Angels & Demons
Facts and Figures
Run time: 138 mins
In Theaters: Friday 15th May 2009
Box Office USA: $133.4M
Box Office Worldwide: $356.6M
Distributed by: Sony/Columbia Pictures
Production compaines: Panorama Films, Columbia Pictures, Imagine Entertainment, Skylark Productions
Contactmusic.com: 3 / 5
Rotten Tomatoes: 37%
Fresh: 92 Rotten: 157
IMDB: 6.7 / 10
Angels & Demons Review
Take Ron Howard's adaptations of Dan Brown's riveting bestsellers. Both The Da Vinci Code and its sequel, Angels & Demons, are competently made, commendably acted historical thrillers set against picturesque international backdrops. Yet for some reason, neither comes close to duplicating the urgent pacing of Brown's crackling source material.
It annoys me to report this because, pacing aside, Angels is a good film that finds a better balance between exposition and action than its predecessor. (Too much talk turned Howard's Da Vinci into a snoozer.)
Tom Hanks -- hair smartly cropped this time, eliminating unnecessary distractions -- returns as Harvard professor Robert Langdon, an expert in religious symbols who's recruited by Vatican officials to help them prevent an attack on the Catholic Church. Langdon's opposition is the Illuminati, a secret society of scientific thinkers who seek vengeance against the Church for centuries-old persecutions.
On the eve of a papal conclave to select a new pope, the Illuminati have kidnapped the four Preferiti -- or papal successors -- and planted a volatile amount of combustible antimatter somewhere in Vatican City. With hours to spare before the antimatter is detonated, Langdon recruits sexy scientist Vittoria Vetra (Ayelet Zurer) on a last-ditch mission to trace a rumored Path of Illumination across Rome, apprehend the Illuminati's hired assassin (Nikolaj Lie Kaas), retrieve the kidnapped bishops, and defuse the bomb.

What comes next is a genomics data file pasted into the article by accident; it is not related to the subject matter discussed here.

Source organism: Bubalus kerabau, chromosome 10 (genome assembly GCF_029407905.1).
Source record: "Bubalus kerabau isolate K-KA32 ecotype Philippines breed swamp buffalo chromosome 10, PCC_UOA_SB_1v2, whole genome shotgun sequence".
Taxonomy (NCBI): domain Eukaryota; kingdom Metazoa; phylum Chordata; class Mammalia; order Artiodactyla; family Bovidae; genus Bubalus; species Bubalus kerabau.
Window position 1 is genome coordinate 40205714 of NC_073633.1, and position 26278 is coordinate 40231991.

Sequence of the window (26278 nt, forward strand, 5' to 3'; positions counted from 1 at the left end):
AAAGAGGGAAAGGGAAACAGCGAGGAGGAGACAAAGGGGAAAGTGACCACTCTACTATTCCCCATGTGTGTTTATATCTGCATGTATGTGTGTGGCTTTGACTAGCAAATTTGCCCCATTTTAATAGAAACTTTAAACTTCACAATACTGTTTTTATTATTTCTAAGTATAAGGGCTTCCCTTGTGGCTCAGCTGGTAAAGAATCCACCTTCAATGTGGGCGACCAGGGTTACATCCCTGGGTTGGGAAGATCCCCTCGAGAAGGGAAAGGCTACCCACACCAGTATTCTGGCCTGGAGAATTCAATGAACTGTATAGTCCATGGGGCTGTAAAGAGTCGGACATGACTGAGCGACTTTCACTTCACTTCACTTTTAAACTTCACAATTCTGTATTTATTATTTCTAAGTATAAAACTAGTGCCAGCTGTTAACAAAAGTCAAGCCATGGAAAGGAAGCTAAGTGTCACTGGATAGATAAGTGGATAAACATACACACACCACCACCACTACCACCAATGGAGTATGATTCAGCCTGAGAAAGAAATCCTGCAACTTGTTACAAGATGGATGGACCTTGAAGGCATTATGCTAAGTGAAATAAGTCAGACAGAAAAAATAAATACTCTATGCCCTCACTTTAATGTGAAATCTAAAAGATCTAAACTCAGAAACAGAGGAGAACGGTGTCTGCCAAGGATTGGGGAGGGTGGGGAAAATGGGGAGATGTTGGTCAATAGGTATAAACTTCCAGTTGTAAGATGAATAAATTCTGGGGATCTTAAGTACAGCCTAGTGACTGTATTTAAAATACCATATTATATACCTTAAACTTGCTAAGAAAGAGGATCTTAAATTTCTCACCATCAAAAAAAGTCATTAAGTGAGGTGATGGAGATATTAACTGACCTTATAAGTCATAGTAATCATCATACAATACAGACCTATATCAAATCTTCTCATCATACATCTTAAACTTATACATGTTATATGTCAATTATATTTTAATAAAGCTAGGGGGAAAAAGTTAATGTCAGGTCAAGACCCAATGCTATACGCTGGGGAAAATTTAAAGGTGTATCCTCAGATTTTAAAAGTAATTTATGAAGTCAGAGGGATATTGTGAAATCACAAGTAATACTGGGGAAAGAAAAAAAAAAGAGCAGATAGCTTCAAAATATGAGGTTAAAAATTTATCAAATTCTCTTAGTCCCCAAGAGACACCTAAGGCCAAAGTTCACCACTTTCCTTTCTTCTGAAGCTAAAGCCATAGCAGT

Brown's novels, by design, unfurl like a full season of 24, swapping political deception for religion-versus-science conspiracies. Though his Angels actually preceded Da Vinci, both utilize the same storytelling method of cramming ancient mythology and artistic history into rollercoaster chapters that hinge on impossibly breathtaking cliffhangers. Pick up one of Brown's Langdon adventures and you probably won't put it down until you're finished.
So why does it feel like it takes longer to sit through Howard's adaptations than it does to read the books themselves?
Tone is an issue. Brown's stories are implausible campfire yarns peppered with ticking time bombs (made out of antimatter), daring fights, dueling plot twists, mysterious clues hidden in cultural artifacts, and other giddy clichés. They are exhilarating, but intentionally campy.
Howard continues to treat Brown's material as sacred text, however, resulting in a faithful and serious adaptation of Angels that removes all the fun. Where Brown's book throws caution to the wind as it drags readers along on its wild ride, Howard's film dutifully shuttles us from Point A to B, maintaining the posted speed limit while constantly checking its mirrors and asking us if our seat belts are securely fastened. And though Angels isn't half as inflammatory as Da Vinci, a needless change made by co-screenwriters David Koepp and Akiva Goldsman regarding Ewan McGregor's character, Carmerlengo Patrick McKenna, will raise the ire of Brown's dedicated fans as it squelches possible complaints from the Catholic Church.
There are signs Howard's team tried to lighten the mood. Salvatore Totino photographs Rome as if its gorgeous architectural structures are separate characters. Hans Zimmer writes a playfully ominous score. And Hanks tries to inject humor whenever possible.
It can be a slippery slope, blending dry educational subject matters with bloody-good, guilt-free fun. Venture too far down that path, and you're left with the entertaining but hollow National Treasure series. Pull back too far on the reins, though, and you've got Howard's two adaptations. Of course, the Indiana Jones films successfully found that happy medium between history and heart-racing action. We can only imagine how high Brown's books would fly in Steven Spielberg's hands.
We hereby commit this movie to the earth...